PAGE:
US grants sanctions relief to Iran as nuke talks in balance
WASHINGTON (AP) — The Biden administration on Friday restored some sanctions relief to Iran’s atomic program as talks aimed at salvaging the languishing 2015 nuclear deal enter a critical phase.
As U.S. negotiators head back to Vienna for what could be a make-or-break session, Secretary of State Antony Blinken signed several sanctions waivers related to Iran’s civilian nuclear activities. The move reverses the Trump administration’s decision to rescind them.
The waivers are ultimately intended to entice Iran back to the 2015 deal that it has been violating since former President Donald Trump withdrew from the agreement in 2018 and reimposed U.S. sanctions. In the short term, the waivers will exempt foreign countries and companies that work in Iran’s civilian nuclear sector from American penalties.
U.S. officials said that is critical to building support for a return to the deal and denied they were granting Iran any concessions. The officials said the waivers are necessary to bring the other parties to the deal — Britain, China, France, Germany, Russia and the European Union — on board.
“We did NOT provide sanctions relief for Iran and WILL NOT until/unless Tehran returns to its commitments under the JCPOA,” State Department spokesman Ned Price tweeted, using the acronym for the official name of the nuclear deal, the Joint Comprehensive Plan of Action.
“We did precisely what the last administration did: permit our international partners to address growing nuclear nonproliferation and safety risks in Iran,” Price said.
The Trump administration had grudgingly approved the waivers, which apply to Chinese, Russian and European companies, even after withdrawing from the deal. But that ended when former Secretary of State Mike Pompeo rescinded them in May 2020.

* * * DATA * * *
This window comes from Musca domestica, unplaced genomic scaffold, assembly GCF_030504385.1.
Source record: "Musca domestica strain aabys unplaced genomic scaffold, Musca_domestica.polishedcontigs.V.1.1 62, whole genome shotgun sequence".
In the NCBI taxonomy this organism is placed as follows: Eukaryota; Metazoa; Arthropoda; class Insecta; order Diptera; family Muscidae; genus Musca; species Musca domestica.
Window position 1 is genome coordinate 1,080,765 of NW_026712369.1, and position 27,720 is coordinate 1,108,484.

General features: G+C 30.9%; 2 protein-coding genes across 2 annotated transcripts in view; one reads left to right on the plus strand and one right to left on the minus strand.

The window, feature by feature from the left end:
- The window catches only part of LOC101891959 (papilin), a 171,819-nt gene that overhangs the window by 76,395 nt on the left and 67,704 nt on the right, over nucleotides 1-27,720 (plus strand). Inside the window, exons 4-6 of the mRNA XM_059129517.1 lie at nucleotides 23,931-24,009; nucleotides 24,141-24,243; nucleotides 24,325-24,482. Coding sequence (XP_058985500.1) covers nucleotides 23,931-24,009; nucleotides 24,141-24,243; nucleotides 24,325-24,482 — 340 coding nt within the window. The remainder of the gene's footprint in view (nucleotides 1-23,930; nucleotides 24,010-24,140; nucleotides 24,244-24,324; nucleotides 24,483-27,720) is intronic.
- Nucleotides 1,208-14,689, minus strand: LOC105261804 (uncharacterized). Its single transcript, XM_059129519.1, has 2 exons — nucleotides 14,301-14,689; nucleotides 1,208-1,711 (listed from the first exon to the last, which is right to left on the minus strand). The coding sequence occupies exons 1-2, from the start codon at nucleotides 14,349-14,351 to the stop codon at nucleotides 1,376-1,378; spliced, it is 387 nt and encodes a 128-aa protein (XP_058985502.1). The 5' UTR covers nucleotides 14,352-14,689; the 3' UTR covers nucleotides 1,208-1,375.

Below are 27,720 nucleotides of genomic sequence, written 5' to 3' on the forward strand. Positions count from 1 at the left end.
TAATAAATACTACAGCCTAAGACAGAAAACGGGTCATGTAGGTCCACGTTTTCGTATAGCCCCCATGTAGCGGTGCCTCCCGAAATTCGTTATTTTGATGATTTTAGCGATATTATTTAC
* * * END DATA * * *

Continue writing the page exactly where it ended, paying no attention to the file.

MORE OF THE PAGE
Iran says it is not respecting the terms of the deal because the U.S. pulled out of it first. Iran has demanded the restoration of all sanctions relief it was promised under the deal to return to compliance.
The Trump administration had ended the so-called “civ-nuke” waivers in May 2020 as part of its “maximum pressure” campaign against Iran that began when Trump withdrew the U.S. from the deal in 2018, complaining that it was the worst diplomatic agreement ever negotiated and gave Iran a pathway to developing the bomb.
As a presidential candidate, Joe Biden made a U.S. return to the nuclear deal a priority, and his administration has pursued that goal, though there has been little progress toward that end since he took office a year ago. Administration officials said the waivers were being restored to help push the Vienna negotiations forward.
“The waiver with respect to these activities is designed to facilitate discussions that would help to close a deal on a mutual return to full implementation of the JCPOA and lay the groundwork for Iran’s return to performance of its JCPOA commitments,” the State Department said in a notice to Congress that announced the move.
“It is also designed to serve U.S. nonproliferation and nuclear safety interests and constrain Iran’s nuclear activities,” the department said. “It is being issued as a matter of policy discretion with these objectives in mind, and not pursuant to a commitment or as part of a quid pro quo. We are focused on working with partners and allies to counter the full range of threats that Iran poses.”
A copy of the State Department notice and the actual waivers signed by Blinken were obtained by The Associated Press.
The waivers permit foreign countries and companies to work on civilian projects at Iran’s Bushehr nuclear power station, its Arak heavy water plant and the Tehran Research Reactor. Pompeo had revoked the waivers in May 2020, accusing Iran of “nuclear extortion” for continuing and expanding work at the sites.
Critics of the nuclear deal who lobbied Trump to withdraw from it protested, arguing that even if the Biden administration wants to return to the 2015 deal it should at least demand some concessions from Iran before up front granting it sanctions relief.
“From a negotiating perspective, they look desperate: we’ll waive sanctions before we even have a deal, just say yes to anything!” said Rich Goldberg, a vocal deal opponent who is a senior adviser to the hawkish Foundation for Defense of Democracies.